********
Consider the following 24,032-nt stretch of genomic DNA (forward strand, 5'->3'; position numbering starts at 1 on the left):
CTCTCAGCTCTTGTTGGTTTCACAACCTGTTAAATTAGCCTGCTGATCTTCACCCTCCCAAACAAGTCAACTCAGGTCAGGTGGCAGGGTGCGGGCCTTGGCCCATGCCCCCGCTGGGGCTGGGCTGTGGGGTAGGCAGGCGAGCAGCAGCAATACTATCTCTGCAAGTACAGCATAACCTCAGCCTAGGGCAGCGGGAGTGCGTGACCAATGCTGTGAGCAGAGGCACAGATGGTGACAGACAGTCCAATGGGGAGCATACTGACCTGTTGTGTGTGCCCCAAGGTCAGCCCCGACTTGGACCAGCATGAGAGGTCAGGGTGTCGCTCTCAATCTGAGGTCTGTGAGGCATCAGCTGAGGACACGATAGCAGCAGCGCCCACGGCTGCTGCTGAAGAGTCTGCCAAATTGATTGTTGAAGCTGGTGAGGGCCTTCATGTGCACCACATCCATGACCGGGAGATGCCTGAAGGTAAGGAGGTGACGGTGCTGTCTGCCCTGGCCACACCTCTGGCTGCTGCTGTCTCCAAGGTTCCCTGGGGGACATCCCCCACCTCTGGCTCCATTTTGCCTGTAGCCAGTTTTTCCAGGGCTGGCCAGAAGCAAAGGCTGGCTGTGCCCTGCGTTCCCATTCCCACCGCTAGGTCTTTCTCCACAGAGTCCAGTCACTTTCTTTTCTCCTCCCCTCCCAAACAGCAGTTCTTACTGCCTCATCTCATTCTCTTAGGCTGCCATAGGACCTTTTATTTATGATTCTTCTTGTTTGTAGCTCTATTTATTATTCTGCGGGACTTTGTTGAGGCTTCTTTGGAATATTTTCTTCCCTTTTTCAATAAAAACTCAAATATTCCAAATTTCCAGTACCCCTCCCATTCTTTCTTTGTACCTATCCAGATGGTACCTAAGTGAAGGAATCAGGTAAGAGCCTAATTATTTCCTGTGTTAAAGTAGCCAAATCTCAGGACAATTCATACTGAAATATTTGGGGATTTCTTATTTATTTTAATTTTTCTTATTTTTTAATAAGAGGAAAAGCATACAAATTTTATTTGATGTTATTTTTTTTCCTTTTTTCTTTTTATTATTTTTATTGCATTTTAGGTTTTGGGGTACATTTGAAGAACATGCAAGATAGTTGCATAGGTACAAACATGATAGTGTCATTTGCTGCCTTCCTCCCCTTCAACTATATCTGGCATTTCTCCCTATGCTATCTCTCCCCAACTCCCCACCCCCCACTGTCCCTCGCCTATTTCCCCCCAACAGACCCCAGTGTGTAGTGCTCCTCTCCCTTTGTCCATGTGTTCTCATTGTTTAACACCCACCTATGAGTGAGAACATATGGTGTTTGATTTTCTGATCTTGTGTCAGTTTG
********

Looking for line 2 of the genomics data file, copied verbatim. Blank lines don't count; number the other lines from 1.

CTCTCAGCTCTTGTTGGTTTCACAACCTGTTAAATTAGCCTGCTGATCTTCACCCTCCCAAACAAGTCAACTCAGGTCAGGTGGCAGGGTGCGGGCCTTGGCCCATGCCCCCGCTGGGGCTGGGCTGTGGGGTAGGCAGGCGAGCAGCAGCAATACTATCTCTGCAAGTACAGCATAACCTCAGCCTAGGGCAGCGGGAGTGCGTGACCAATGCTGTGAGCAGAGGCACAGATGGTGACAGACAGTCCAATGGGGAGCATACTGACCTGTTGTGTGTGCCCCAAGGTCAGCCCCGACTTGGACCAGCATGAGAGGTCAGGGTGTCGCTCTCAATCTGAGGTCTGTGAGGCATCAGCTGAGGACACGATAGCAGCAGCGCCCACGGCTGCTGCTGAAGAGTCTGCCAAATTGATTGTTGAAGCTGGTGAGGGCCTTCATGTGCACCACATCCATGACCGGGAGATGCCTGAAGGTAAGGAGGTGACGGTGCTGTCTGCCCTGGCCACACCTCTGGCTGCTGCTGTCTCCAAGGTTCCCTGGGGGACATCCCCCACCTCTGGCTCCATTTTGCCTGTAGCCAGTTTTTCCAGGGCTGGCCAGAAGCAAAGGCTGGCTGTGCCCTGCGTTCCCATTCCCACCGCTAGGTCTTTCTCCACAGAGTCCAGTCACTTTCTTTTCTCCTCCCCTCCCAAACAGCAGTTCTTACTGCCTCATCTCATTCTCTTAGGCTGCCATAGGACCTTTTATTTATGATTCTTCTTGTTTGTAGCTCTATTTATTATTCTGCGGGACTTTGTTGAGGCTTCTTTGGAATATTTTCTTCCCTTTTTCAATAAAAACTCAAATATTCCAAATTTCCAGTACCCCTCCCATTCTTTCTTTGTACCTATCCAGATGGTACCTAAGTGAAGGAATCAGGTAAGAGCCTAATTATTTCCTGTGTTAAAGTAGCCAAATCTCAGGACAATTCATACTGAAATATTTGGGGATTTCTTATTTATTTTAATTTTTCTTATTTTTTAATAAGAGGAAAAGCATACAAATTTTATTTGATGTTATTTTTTTTCCTTTTTTCTTTTTATTATTTTTATTGCATTTTAGGTTTTGGGGTACATTTGAAGAACATGCAAGATAGTTGCATAGGTACAAACATGATAGTGTCATTTGCTGCCTTCCTCCCCTTCAACTATATCTGGCATTTCTCCCTATGCTATCTCTCCCCAACTCCCCACCCCCCACTGTCCCTCGCCTATTTCCCCCCAACAGACCCCAGTGTGTAGTGCTCCTCTCCCTTTGTCCATGTGTTCTCATTGTTTAACACCCACCTATGAGTGAGAACATATGGTGTTTGATTTTCTGATCTTGTGTCAGTTTG